Macron reveals Putin 'guarantees'
French President Emmanuel Macron has claimed a breakthrough in the tense standoff between Russia and Ukraine, taking credit after supposedly obtaining guarantees from his Russian counterpart Vladimir Putin that the situation will not escalate further, following a crunch summit between the two heads of state.
Speaking to journalists in Kiev ahead of talks with Ukrainian President Volodymyr Zelensky on Tuesday, Macron claimed that he has secured what he sees as a pledge from Moscow on the matter.
“I obtained that there will be no degradation nor escalation,” he said. “My aim was to freeze the game, to prevent an escalation and open up new perspectives… this objective for me is fulfilled.”
His statement comes shortly after Putin and Macron met in Moscow for head-to-head discussions about the crisis in Ukraine, European security, and bilateral issues that lasted nearly six hours.
The French president stressed the importance of dialogue with Russia, insisting that it “is the sole way of ensuring security and stability in Europe.” Meanwhile, Putin hinted that it was “possible” to move forward on “a number” of proposals put forward by Macron that could help to reduce tensions around Ukraine.
However, responding later the same day, Kremlin Press Secretary Dmitry Peskov denied that a deal of any kind had been formalized at the summit.
“This is simply not possible…France is a member of NATO, but it is not the leader there - the leadership belongs to a completely different country in the bloc. So what kind of deals can we talk about here?” he said.
The two leaders previously held high-stakes talks by telephone in late January and discussed Moscow’s requests from the US and NATO. According to a Kremlin readout, “American and NATO replies did not take into consideration Russia’s fundamental concerns, such as the prevention of NATO enlargement, the refusal to deploy weapons systems near Russia’s borders and also to return the military potential and infrastructure of the block to the positions of 1997 in Europe when the Russia-NATO Founding Act was signed.”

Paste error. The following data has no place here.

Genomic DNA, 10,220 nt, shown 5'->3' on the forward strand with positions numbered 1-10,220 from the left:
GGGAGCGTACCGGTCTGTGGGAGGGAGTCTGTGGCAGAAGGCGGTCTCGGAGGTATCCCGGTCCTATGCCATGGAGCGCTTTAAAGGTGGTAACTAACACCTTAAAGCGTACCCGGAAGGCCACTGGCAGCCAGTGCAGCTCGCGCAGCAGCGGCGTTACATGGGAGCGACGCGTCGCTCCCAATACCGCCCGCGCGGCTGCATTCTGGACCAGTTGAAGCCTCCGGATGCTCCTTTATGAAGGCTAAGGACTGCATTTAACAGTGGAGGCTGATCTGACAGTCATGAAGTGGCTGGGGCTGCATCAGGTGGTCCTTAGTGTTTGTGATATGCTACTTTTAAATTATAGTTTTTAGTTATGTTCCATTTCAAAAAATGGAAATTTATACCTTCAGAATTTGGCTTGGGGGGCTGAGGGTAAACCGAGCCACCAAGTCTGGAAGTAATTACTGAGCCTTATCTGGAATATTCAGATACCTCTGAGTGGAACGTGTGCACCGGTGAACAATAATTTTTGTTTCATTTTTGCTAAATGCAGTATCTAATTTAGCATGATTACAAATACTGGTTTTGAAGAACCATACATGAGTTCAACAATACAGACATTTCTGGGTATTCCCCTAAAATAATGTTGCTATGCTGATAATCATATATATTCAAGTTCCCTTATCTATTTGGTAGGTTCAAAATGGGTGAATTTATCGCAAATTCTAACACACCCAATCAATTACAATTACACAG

Earlier in January, Macron began his country’s presidency of the EU by calling for a new “European order,” free of threats, coercion, and spheres of influence. This was widely interpreted as a move that Paris wants to play a more active role in discussions on European security, rather than letting Washington lead the way.
“Both for us and for Russia, for the sake of the security of our continent which is indivisible, we need this dialogue,” the French president said, adding that it should be “a frank and demanding dialogue in the face of destabilization, interference and manipulation.”
In December, Russia had prepared two draft proposals: one addressed to Washington and the other to NATO. One article in the documents requests that Kiev be barred from NATO membership, and that the bloc should refrain from military activity on the territory of the former Warsaw Pact states that were admitted after 1997, following the fall of the Soviet Union.
However, NATO Secretary General Jens Stoltenberg has refused to compromise on issues the bloc deems to be its core values to meet Russia’s demands. He also said that Moscow has no veto on Ukraine’s efforts to join the ranks, and that it will not accept a “two-tier” membership system that prevents it from deploying soldiers in certain states.